When hospice care started to become available in the United States in the 1970s, it was mostly for end-stage cancer patients. While cancer diagnoses still account for a third of hospice admissions, people with other terminal diseases such as heart disease and dementia now make up the majority, according to the National Hospice and Palliative Care Organization. We were surprised to learn that everyone’s entitled to end-of-life care, whether you have the ability to pay or not. The costs are usually covered by insurance plans, Medicare or Medicaid.

The use of hospice services is on the rise, but some people still think of it as giving up. As a result, more than a third of hospice patients don’t start palliative care until they have just days left to live. “People are so afraid to make the decision. But when you decide to get all the hospice supports earlier on, like Linda Schuberth (one of the patients in our story) did, you can make that limited time so much better,” says Diana K. Sugg, the Pulitzer Prize-winning writer we tapped to follow Campbell for our story. Sugg worked closely with Pulitzer-winning photographer Monica Lopossay to capture the heartwarming and poignant images.

This was a special story to our staffers who have personal experience with hospice care. Assistant editor Amelia Harnish was only 15 years old when her dad was diagnosed with hepatitis C. Four years later, her family chose hospice when other treatments failed. “The scariest part was the night that he died,” she recalls. “You’re never prepared for something like that, and at the time, I was barely 20 years old. The hospice nurse was there to explain to us what was happening, and to make sure he wasn’t in pain. Without that sense of comfort, I don’t know how my family could have handled it.”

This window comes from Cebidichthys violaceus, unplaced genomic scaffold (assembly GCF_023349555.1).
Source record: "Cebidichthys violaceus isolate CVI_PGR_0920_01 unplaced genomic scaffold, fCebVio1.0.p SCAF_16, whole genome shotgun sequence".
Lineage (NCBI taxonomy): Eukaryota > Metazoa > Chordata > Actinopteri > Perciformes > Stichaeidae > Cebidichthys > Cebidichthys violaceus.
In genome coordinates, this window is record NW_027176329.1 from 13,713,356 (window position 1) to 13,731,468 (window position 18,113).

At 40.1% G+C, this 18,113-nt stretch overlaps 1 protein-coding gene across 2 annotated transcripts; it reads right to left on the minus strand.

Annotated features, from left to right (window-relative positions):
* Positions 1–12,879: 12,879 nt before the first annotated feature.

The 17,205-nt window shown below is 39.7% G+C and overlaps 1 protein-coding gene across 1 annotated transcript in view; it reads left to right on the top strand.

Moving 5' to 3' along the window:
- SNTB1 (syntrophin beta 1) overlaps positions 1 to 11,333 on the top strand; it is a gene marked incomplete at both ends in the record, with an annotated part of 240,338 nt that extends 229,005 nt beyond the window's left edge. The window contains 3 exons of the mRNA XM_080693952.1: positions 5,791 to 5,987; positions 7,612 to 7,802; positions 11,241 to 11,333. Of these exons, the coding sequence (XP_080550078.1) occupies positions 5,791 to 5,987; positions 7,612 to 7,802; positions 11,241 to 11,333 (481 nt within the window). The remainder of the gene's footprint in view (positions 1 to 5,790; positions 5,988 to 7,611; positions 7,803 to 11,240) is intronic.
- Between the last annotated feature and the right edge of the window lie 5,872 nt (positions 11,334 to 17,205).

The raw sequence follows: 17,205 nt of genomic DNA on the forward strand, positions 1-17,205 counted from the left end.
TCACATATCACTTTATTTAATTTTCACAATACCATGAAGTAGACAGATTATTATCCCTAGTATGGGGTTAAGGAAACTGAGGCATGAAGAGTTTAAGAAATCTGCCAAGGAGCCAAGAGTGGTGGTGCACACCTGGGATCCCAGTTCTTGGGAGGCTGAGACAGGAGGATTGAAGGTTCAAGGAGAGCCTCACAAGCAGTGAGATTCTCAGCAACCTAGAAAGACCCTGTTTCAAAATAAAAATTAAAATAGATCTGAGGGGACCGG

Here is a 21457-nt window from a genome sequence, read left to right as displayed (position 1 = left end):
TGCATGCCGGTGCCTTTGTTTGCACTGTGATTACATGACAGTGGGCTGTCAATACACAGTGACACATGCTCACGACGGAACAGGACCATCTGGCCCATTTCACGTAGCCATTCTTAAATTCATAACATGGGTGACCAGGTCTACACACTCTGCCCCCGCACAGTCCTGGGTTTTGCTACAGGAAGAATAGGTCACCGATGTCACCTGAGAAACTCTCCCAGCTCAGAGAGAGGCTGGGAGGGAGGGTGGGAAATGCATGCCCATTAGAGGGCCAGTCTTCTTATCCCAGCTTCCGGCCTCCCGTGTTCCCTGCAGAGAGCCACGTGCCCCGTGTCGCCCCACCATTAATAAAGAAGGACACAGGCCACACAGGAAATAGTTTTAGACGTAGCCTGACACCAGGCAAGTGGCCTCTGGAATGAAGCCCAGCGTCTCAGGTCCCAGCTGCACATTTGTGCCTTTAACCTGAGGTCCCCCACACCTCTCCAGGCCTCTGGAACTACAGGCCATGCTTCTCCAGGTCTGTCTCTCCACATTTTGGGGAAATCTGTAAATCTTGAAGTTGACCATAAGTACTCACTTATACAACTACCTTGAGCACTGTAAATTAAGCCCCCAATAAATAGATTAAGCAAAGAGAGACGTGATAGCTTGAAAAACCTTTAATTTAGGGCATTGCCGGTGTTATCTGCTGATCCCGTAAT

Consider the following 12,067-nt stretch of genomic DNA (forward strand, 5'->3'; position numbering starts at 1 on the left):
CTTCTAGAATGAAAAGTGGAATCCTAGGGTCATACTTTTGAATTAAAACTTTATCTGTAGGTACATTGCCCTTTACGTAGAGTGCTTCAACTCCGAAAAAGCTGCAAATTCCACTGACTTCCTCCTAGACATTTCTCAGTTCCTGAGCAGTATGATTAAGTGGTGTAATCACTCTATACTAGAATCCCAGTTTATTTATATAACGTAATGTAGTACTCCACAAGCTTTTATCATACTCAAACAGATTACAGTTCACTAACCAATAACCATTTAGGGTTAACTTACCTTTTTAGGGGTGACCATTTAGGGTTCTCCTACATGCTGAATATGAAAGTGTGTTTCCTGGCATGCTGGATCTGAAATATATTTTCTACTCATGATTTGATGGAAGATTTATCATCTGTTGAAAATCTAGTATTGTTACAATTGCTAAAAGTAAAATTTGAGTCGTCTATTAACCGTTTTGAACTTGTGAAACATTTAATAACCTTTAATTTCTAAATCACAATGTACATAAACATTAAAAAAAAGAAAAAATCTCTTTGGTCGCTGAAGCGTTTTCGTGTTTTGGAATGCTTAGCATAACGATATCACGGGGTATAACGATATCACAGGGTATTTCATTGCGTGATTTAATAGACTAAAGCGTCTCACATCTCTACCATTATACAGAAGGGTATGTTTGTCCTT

For senior editor and digital director Amanda Wolfe, the decision to place her mother in hospice care at the end of her battle with ovarian cancer (which she chronicled for LHJ here) was difficult, but worth it. “I really believe that hospice is a gift to both the dying person and their family: My mother passed away in her home, surrounded by her daughters, and in the least amount of pain. Hospice made it possible for her to die in peace,” Wolfe says.

When photo associate Vivette Porges also lost her mother to ovarian cancer last year, she had a team of hospice workers at her side—counselors, psychiatrists, even a rabbi—but her mother’s nurse Debra Fox was at the center of it all. “She knew exactly what to say and when to say it. She was an excellent listener and made it clear that we could lean on her 24/7. She coordinated everything,” Porges says.

Our story has touched a nerve, and many people have shared it on Facebook and written thoughts about their own experiences with hospice. We hope you’ll read our story “It Doesn’t Have To Be Sad,” think about it and discuss your own wishes with your loved ones. And please leave a comment if you have any thoughts you’d like to share with others.

Photo by Monica Lopossay